Control Usage Assistant: August 13th development snapshot

 

Hi everyone,

 

Control Usage Assistant August 13th development snapshot is now available. As promised, this one introduces a completely new way of obtaining help, along with a new help message interface.

 

For anyone wishing to take a look at add-on source code: I’d like to inform you that the official source code repo for this add-on has changed. Going forward, all add-on development will take place on GitHub, not Bitbucket. The new (and now official) repo can be found at:

https://github.com/josephsl/controlusageassistant

 

What’s new and different from version 2.5/nightlight: in addition to the new repo, we have:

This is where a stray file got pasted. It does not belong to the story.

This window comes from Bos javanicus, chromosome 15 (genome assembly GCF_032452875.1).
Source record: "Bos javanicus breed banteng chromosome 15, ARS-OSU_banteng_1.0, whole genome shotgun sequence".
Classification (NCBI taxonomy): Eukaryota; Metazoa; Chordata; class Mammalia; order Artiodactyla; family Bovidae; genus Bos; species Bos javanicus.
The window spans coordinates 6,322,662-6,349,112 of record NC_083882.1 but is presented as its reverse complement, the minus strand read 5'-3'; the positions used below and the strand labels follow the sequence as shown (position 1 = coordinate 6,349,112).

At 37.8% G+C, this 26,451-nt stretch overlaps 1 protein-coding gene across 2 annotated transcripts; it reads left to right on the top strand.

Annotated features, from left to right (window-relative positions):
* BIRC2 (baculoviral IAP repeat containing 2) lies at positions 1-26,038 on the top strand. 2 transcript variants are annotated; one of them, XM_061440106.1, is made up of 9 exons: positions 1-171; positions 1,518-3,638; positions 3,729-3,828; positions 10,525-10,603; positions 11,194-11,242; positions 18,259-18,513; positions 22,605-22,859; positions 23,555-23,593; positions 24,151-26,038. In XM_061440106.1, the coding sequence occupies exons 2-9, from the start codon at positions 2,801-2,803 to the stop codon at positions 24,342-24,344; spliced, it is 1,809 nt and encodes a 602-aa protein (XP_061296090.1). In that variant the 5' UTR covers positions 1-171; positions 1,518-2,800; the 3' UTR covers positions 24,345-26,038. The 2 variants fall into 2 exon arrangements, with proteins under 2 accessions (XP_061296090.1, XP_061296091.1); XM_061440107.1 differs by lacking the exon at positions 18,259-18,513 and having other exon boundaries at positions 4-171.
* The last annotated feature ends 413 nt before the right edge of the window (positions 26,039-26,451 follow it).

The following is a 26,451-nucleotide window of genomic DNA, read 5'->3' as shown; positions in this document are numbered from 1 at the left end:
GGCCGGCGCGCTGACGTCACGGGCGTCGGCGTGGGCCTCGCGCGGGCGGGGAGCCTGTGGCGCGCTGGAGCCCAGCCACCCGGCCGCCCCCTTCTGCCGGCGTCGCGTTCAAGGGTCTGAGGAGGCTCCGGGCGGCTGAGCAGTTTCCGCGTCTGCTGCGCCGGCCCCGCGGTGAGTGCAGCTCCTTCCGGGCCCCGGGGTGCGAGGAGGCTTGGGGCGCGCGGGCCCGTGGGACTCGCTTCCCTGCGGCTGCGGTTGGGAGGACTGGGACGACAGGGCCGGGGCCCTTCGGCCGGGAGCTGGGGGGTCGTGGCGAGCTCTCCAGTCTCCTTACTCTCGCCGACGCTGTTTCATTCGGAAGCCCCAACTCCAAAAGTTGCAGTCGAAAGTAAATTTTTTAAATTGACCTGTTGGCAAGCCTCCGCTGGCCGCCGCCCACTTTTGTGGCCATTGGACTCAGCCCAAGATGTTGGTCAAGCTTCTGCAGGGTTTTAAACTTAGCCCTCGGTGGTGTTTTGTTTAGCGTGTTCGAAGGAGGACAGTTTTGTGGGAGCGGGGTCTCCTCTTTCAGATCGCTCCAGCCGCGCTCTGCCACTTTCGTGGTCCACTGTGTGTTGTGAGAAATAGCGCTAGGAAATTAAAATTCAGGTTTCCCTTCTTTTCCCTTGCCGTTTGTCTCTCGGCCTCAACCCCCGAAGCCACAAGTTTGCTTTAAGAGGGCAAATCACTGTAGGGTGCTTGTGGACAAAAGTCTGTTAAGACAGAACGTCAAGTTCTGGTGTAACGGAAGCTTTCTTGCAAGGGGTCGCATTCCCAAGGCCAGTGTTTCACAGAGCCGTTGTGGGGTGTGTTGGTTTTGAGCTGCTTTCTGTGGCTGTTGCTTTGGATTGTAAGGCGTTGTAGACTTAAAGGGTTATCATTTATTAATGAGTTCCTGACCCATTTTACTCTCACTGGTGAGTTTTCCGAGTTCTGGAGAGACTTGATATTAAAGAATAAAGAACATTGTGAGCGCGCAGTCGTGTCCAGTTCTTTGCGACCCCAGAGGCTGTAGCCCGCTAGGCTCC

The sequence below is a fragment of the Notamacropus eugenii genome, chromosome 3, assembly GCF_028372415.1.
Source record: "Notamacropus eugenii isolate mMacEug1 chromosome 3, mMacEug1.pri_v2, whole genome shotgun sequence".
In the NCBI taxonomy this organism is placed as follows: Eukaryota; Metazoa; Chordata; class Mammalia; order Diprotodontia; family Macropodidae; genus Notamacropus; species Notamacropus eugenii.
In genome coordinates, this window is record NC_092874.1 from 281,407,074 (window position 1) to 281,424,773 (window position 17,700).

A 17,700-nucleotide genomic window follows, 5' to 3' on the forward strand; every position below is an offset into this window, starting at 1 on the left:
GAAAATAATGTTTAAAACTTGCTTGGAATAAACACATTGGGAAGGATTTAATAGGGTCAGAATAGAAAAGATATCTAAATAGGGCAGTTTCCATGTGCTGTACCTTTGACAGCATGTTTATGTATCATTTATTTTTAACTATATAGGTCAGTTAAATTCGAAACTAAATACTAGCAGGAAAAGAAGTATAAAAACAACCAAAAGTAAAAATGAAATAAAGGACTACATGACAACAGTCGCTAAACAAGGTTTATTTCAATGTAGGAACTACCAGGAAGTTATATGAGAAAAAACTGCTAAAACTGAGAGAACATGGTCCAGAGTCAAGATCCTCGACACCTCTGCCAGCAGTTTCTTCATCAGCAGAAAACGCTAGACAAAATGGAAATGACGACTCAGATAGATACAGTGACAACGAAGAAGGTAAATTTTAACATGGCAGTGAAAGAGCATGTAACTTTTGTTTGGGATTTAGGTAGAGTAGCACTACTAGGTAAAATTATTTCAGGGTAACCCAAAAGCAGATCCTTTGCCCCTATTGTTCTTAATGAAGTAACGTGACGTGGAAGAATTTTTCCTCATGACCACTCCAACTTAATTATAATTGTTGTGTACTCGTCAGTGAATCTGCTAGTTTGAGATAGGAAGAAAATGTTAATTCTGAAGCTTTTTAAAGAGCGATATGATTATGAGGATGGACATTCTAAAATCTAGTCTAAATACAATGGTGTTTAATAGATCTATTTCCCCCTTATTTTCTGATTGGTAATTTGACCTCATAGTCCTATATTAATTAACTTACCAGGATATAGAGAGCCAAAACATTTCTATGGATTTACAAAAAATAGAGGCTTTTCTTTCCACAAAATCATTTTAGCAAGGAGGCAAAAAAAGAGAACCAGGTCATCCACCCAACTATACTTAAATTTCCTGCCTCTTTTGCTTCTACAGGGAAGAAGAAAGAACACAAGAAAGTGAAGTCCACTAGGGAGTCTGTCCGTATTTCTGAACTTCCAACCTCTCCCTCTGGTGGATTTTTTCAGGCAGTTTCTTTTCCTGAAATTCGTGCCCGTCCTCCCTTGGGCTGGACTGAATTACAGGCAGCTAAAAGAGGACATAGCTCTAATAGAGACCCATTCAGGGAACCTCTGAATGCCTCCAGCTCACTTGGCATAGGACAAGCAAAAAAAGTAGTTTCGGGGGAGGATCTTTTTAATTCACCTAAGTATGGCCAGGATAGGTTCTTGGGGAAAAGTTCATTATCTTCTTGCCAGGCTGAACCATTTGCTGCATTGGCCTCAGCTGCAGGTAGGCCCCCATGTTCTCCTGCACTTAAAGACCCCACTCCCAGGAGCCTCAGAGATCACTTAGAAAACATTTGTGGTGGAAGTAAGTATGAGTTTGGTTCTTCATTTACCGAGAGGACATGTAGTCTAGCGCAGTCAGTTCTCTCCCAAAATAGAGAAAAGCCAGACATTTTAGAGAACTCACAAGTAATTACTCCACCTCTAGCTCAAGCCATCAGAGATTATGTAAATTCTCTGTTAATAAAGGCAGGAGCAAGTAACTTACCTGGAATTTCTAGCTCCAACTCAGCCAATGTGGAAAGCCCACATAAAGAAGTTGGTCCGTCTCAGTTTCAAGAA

Help messages database, completely redesigned: in version 2.5 and earlier, Control Usage Assistant used object role constants from control types module to retrieve help messages from a central database (really a dictionary), with some scenarios involving an offset (browse mode and messages for controls from some apps, for instance). While it did allow help messages to be defined for well-known controls, it did not leave room for extending the database by adding messages for controls only seen in some apps.

 

The new Control Usage Assistant add-on will now use multiple help message databases to store help messages. There is the default role-based help messages dictionary as before, along with dictionaries to store help messages based on class names for various objects (such as NVDAObjects.behaviors.EditableTextWithSuggestions), including those found in app modules (such as PowerPoint slide shows) included in NVDA. The just released snapshot collects messages found in version 2.5 with one notable omission: help message for read-only edit fields, which I’ll do something about soon.